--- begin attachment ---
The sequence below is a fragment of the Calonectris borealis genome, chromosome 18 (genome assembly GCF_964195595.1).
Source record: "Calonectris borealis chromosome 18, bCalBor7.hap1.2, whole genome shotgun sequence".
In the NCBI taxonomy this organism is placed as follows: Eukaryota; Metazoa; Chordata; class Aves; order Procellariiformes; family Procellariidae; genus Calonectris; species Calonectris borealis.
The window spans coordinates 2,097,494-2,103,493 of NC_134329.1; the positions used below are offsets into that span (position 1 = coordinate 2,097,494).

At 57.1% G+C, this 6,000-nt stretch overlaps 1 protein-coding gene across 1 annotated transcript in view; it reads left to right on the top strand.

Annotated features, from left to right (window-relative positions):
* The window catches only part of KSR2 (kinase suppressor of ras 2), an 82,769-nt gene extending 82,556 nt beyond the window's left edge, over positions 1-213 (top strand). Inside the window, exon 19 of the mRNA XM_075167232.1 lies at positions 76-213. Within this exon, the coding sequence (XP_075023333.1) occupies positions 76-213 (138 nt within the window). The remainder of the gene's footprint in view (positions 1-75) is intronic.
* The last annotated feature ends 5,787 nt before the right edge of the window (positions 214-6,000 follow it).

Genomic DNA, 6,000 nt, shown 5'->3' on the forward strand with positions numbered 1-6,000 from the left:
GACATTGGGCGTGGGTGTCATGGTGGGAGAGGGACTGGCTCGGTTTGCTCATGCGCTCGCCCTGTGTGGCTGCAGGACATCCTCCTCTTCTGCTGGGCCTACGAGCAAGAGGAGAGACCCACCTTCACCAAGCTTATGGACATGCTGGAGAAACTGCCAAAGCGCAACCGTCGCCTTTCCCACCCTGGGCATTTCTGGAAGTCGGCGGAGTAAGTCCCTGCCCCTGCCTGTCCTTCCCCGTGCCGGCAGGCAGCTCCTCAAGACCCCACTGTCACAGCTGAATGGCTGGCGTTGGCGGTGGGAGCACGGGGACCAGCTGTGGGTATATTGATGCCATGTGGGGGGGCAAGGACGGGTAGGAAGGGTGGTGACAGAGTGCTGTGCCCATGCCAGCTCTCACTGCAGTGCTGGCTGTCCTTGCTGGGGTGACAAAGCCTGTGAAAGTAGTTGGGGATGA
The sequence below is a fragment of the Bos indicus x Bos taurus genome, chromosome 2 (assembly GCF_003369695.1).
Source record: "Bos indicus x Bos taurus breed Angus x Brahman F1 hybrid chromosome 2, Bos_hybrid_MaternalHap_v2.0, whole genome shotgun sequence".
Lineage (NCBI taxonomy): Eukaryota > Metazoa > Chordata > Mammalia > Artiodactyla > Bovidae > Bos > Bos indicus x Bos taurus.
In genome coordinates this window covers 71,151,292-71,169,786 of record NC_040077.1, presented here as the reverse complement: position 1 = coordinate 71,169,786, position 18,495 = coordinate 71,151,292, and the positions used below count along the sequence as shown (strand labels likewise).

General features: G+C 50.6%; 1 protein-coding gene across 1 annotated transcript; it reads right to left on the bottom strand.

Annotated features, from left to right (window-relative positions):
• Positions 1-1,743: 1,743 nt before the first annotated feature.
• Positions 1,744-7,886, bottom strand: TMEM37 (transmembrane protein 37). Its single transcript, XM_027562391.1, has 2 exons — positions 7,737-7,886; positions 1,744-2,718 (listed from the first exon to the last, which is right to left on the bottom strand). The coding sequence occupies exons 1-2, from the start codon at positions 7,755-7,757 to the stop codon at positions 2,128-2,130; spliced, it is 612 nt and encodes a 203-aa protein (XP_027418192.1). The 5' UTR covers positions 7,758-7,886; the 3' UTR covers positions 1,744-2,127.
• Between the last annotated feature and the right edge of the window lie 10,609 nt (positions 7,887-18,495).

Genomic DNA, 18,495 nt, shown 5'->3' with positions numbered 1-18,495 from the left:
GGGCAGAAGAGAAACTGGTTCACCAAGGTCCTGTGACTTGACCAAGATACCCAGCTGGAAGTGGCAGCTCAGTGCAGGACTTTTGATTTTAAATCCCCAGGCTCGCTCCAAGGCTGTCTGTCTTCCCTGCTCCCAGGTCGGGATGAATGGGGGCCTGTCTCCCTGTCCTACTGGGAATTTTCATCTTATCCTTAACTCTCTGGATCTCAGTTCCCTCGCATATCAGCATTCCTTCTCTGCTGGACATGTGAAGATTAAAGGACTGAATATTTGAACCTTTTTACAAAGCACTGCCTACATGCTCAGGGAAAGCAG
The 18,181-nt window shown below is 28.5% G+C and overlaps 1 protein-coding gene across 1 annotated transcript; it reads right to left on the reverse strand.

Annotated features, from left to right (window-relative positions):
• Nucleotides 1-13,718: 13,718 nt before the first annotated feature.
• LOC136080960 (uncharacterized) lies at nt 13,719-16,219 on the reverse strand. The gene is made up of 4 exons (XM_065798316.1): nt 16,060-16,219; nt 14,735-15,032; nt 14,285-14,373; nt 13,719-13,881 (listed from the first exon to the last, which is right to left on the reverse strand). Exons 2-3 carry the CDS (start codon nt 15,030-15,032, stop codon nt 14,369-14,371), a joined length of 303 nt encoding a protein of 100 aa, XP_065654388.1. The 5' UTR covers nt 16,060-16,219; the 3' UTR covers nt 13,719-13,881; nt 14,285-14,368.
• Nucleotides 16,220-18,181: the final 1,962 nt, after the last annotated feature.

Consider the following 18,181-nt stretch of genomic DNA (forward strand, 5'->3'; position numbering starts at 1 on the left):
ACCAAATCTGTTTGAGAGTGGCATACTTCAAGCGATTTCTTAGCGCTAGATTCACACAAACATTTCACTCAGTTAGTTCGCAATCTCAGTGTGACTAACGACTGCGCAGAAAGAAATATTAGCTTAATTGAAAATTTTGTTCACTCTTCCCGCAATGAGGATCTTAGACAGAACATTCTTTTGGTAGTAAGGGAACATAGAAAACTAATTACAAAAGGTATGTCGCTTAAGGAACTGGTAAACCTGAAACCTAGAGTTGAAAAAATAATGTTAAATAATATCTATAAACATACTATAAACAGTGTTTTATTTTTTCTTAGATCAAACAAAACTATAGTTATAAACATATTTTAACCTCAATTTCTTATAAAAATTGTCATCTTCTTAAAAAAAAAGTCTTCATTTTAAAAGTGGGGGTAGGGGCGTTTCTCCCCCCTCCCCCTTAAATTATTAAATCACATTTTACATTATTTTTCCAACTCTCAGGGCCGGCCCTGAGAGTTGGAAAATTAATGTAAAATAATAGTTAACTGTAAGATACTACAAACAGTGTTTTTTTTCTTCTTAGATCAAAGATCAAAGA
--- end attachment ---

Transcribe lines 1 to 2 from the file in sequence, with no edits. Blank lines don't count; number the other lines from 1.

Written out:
The sequence below is a fragment of the Calonectris borealis genome, chromosome 18 (genome assembly GCF_964195595.1).
Source record: "Calonectris borealis chromosome 18, bCalBor7.hap1.2, whole genome shotgun sequence".